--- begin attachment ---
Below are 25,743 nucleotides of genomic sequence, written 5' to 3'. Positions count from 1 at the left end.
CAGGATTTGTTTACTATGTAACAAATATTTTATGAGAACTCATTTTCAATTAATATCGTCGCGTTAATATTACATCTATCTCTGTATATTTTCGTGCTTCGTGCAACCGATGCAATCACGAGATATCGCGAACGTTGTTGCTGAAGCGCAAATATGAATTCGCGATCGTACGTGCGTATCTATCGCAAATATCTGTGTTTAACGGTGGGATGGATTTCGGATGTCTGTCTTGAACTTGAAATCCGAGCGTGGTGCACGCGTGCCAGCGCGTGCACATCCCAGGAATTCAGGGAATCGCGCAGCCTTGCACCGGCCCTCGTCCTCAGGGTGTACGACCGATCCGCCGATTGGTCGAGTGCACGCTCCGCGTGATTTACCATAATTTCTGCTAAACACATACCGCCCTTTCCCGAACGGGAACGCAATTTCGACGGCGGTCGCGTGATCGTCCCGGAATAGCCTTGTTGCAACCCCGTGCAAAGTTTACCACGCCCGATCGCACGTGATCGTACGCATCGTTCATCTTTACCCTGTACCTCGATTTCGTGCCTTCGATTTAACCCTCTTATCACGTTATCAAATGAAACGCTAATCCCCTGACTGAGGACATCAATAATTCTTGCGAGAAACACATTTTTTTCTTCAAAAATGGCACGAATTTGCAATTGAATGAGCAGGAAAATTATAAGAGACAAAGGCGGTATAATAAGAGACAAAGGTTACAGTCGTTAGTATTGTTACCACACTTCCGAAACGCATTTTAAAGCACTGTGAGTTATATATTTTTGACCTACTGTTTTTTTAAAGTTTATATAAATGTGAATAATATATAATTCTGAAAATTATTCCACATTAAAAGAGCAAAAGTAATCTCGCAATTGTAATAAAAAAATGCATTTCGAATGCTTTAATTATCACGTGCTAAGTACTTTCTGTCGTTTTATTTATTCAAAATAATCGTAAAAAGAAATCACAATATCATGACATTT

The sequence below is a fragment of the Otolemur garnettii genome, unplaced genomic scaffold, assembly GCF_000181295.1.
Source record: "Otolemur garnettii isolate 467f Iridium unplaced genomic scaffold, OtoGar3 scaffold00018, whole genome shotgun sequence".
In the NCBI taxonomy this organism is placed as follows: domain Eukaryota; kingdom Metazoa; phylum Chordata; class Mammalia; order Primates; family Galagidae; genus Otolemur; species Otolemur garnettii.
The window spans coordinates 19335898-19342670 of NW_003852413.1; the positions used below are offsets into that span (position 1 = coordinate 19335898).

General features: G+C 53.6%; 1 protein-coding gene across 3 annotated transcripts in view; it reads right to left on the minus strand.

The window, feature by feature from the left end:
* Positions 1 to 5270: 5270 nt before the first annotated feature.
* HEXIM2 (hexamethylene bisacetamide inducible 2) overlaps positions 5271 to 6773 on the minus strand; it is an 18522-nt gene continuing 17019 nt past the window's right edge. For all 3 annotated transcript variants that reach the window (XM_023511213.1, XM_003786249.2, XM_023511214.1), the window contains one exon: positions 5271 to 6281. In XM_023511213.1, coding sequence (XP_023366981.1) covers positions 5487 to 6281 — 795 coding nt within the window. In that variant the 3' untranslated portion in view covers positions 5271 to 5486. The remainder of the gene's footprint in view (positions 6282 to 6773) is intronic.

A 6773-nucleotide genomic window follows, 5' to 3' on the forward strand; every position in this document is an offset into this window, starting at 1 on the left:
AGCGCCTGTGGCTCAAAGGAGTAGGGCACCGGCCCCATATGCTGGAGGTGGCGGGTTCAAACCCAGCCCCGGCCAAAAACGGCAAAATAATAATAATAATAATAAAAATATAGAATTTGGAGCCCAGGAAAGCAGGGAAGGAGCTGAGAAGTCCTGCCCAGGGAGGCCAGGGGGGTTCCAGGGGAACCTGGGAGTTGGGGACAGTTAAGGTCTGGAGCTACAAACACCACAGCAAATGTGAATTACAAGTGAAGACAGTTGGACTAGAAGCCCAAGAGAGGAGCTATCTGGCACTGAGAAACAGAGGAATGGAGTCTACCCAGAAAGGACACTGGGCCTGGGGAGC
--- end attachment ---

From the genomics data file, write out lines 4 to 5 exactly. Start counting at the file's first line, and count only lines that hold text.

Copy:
Source record: "Otolemur garnettii isolate 467f Iridium unplaced genomic scaffold, OtoGar3 scaffold00018, whole genome shotgun sequence".
In the NCBI taxonomy this organism is placed as follows: domain Eukaryota; kingdom Metazoa; phylum Chordata; class Mammalia; order Primates; family Galagidae; genus Otolemur; species Otolemur garnettii.